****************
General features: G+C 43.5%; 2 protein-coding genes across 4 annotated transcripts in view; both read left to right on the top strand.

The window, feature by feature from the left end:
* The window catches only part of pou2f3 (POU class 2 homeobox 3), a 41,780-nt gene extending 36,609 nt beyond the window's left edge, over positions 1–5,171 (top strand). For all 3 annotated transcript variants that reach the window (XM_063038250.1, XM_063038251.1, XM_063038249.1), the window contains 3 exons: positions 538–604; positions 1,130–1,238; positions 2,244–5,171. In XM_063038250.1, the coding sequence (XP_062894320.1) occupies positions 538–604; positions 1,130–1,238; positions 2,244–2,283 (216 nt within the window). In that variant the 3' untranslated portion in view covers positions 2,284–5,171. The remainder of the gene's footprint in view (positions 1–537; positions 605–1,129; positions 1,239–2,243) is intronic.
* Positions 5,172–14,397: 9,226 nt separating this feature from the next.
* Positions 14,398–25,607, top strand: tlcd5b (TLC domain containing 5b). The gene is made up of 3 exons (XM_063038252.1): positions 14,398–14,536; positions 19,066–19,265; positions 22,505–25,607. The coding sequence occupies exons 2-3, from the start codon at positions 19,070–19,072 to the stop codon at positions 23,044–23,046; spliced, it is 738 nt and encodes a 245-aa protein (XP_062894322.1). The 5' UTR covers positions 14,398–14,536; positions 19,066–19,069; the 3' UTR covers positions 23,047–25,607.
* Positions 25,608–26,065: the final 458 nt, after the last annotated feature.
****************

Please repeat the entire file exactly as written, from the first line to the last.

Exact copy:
General features: G+C 43.5%; 2 protein-coding genes across 4 annotated transcripts in view; both read left to right on the top strand.

The window, feature by feature from the left end:
* The window catches only part of pou2f3 (POU class 2 homeobox 3), a 41,780-nt gene extending 36,609 nt beyond the window's left edge, over positions 1–5,171 (top strand). For all 3 annotated transcript variants that reach the window (XM_063038250.1, XM_063038251.1, XM_063038249.1), the window contains 3 exons: positions 538–604; positions 1,130–1,238; positions 2,244–5,171. In XM_063038250.1, the coding sequence (XP_062894320.1) occupies positions 538–604; positions 1,130–1,238; positions 2,244–2,283 (216 nt within the window). In that variant the 3' untranslated portion in view covers positions 2,284–5,171. The remainder of the gene's footprint in view (positions 1–537; positions 605–1,129; positions 1,239–2,243) is intronic.
* Positions 5,172–14,397: 9,226 nt separating this feature from the next.
* Positions 14,398–25,607, top strand: tlcd5b (TLC domain containing 5b). The gene is made up of 3 exons (XM_063038252.1): positions 14,398–14,536; positions 19,066–19,265; positions 22,505–25,607. The coding sequence occupies exons 2-3, from the start codon at positions 19,070–19,072 to the stop codon at positions 23,044–23,046; spliced, it is 738 nt and encodes a 245-aa protein (XP_062894322.1). The 5' UTR covers positions 14,398–14,536; positions 19,066–19,069; the 3' UTR covers positions 23,047–25,607.
* Positions 25,608–26,065: the final 458 nt, after the last annotated feature.